What with the Tea Party, the religious right, Fox News and others it’s easy to think that there are only few US citizens with a handle on reality or a concern about issues such as climate change and the state of their nation.
For instance, most Americans have little grasp of the realities of just how unequal US society is (http://www.upworthy.com/9-out-of-10-americans-are-completely-wrong-about-this-mind-blowing-fact-2 ) even if they are generally aware that there is a problem and are increasingly angry about it. On the other hand there is now significant evidence that large numbers of Americans are not only concerned about climate change but want to do something about it – despite the blog’s rather dismissive (and partly inaccurate due to hyperbole) comments in its last post. US Secretary of State, John Kerry, in a visit to Indonesia recently compared climate change to weapons of mass destruction and one wonders whether the message might also have been directed to Indonesia’s neighbours. Moreover, despite the views of Australians such as Newman, Warburton, the IPA et al it seems the weapons of mass destruction are, in this case, more real than the ones many of the climate change deniers in Australia were so certain would be found in Iraq. John Kerry plans to make a number of speeches on the subject around the world in the next year and hopefully one of them will be in Australia.
To add to the picture, this week Professor Ed Maibach sent the blog details of the George Mason University’s Centre for Climate Change Communications November 2013 report on Americans actions to limit climate change. It’s very revealing about what Americans are doing about the problem. The full report can be found at http://www.climatechangecommunication.org/sites/default/files/reports/Behavior-November-2013.pdf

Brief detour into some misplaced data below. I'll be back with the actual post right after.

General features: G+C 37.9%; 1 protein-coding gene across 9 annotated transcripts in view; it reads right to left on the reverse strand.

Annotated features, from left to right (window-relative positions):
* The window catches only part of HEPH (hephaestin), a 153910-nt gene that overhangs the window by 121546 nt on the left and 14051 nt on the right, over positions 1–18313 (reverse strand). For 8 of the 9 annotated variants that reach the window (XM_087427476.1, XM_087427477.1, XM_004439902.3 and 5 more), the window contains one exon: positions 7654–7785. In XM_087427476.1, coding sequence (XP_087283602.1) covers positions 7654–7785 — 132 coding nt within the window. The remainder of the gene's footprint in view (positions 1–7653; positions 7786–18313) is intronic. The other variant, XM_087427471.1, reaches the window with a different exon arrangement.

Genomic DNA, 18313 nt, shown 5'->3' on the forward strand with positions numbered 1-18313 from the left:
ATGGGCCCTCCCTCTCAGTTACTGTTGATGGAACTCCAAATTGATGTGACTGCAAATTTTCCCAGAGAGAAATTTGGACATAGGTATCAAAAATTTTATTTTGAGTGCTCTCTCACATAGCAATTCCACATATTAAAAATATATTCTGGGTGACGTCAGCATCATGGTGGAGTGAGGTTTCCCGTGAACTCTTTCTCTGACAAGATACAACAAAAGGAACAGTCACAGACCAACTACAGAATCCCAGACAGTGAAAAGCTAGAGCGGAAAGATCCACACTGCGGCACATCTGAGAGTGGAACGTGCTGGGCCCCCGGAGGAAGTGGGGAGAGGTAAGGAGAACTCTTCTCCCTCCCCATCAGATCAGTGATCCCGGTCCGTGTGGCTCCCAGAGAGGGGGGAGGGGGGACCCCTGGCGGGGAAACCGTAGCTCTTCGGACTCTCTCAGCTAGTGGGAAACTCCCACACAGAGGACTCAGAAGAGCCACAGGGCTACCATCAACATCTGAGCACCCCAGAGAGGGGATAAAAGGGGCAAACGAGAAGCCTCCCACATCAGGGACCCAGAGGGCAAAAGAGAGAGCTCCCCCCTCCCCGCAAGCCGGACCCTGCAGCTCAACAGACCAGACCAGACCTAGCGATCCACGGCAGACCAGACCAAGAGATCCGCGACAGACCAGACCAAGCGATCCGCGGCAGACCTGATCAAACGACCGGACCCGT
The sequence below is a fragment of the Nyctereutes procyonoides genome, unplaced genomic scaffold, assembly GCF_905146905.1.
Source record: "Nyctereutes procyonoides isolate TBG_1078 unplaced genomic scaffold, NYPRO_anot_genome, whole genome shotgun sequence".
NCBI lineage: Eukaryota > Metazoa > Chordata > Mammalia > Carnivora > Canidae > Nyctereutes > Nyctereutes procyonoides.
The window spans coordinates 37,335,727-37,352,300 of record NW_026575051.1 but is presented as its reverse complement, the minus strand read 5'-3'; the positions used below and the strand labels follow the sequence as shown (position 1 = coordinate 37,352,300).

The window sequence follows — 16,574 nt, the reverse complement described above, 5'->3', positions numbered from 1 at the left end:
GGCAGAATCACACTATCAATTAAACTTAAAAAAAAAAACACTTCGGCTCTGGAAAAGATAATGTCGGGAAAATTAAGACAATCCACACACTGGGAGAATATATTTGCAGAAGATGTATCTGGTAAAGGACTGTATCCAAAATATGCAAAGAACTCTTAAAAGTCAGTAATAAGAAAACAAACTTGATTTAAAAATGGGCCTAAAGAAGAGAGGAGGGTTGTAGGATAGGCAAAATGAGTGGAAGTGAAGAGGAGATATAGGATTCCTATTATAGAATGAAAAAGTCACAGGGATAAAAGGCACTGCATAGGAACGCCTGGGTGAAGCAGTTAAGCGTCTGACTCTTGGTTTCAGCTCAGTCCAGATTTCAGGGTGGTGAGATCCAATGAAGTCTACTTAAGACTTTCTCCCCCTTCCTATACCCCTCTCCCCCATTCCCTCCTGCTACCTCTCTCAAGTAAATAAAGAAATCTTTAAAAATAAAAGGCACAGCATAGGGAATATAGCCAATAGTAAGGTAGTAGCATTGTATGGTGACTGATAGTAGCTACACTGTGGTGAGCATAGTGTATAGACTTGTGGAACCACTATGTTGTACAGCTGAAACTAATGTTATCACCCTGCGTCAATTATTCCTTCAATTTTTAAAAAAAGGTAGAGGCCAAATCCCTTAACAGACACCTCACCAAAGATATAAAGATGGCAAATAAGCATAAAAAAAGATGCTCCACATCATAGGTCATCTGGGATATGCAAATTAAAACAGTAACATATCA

In summary (and the blog quotes the following slab from the material Professor Maibach sent) the report finds that among Americans:
Three in ten (29%) have joined or would join a campaign to convince elected officials to take action to reduce global warming. Nearly four in ten (36%) have joined or would join a campaign to convince elected officials to pass laws increasing energy efficiency and the use of renewable energy as a way to reduce America’s dependence on fossil fuels. About half of Americans (53%) say they would sign a petition about global warming if asked by a person they “like and respect.” About four in ten say that, if asked, they would sign a pledge to vote only for political candidates that share their views on global warming (39%), attend a neighbourhood meeting to discuss global warming and actions people can take (38%), or attend a public meeting or presentation about global warming (38%).
One in four Americans would support an organization engaging in non-violent civil disobedience against corporate or government activities that make global warming worse (24%), and about one in six (17%) say they would personally engage in such activities.
The survey also found that many Americans have already or are willing to engage in purposeful consumer activism:
Three in ten (29%) say that, in the past 12 months, they have rewarded companies that are taking steps to reduce global warming by buying their products. About one in four (24%) report that in the past 12 months they have punished companies that are opposing steps to reduce global warming by not purchasing their products.
About half of Americans (48%) say that they intend to engage in consumer activism over the next 12 months – rewarding companies by buying their products and/or punishing companies by not buying their products – based on whether or not companies have taken steps to reduce global warming.
The report also includes measures of Americans’ conservation of energy at home and on the road and communication behaviour with family and friends and segments the data.
All in all – some very good news, except perhaps for Fox News viewers who will probably never get to hear about it.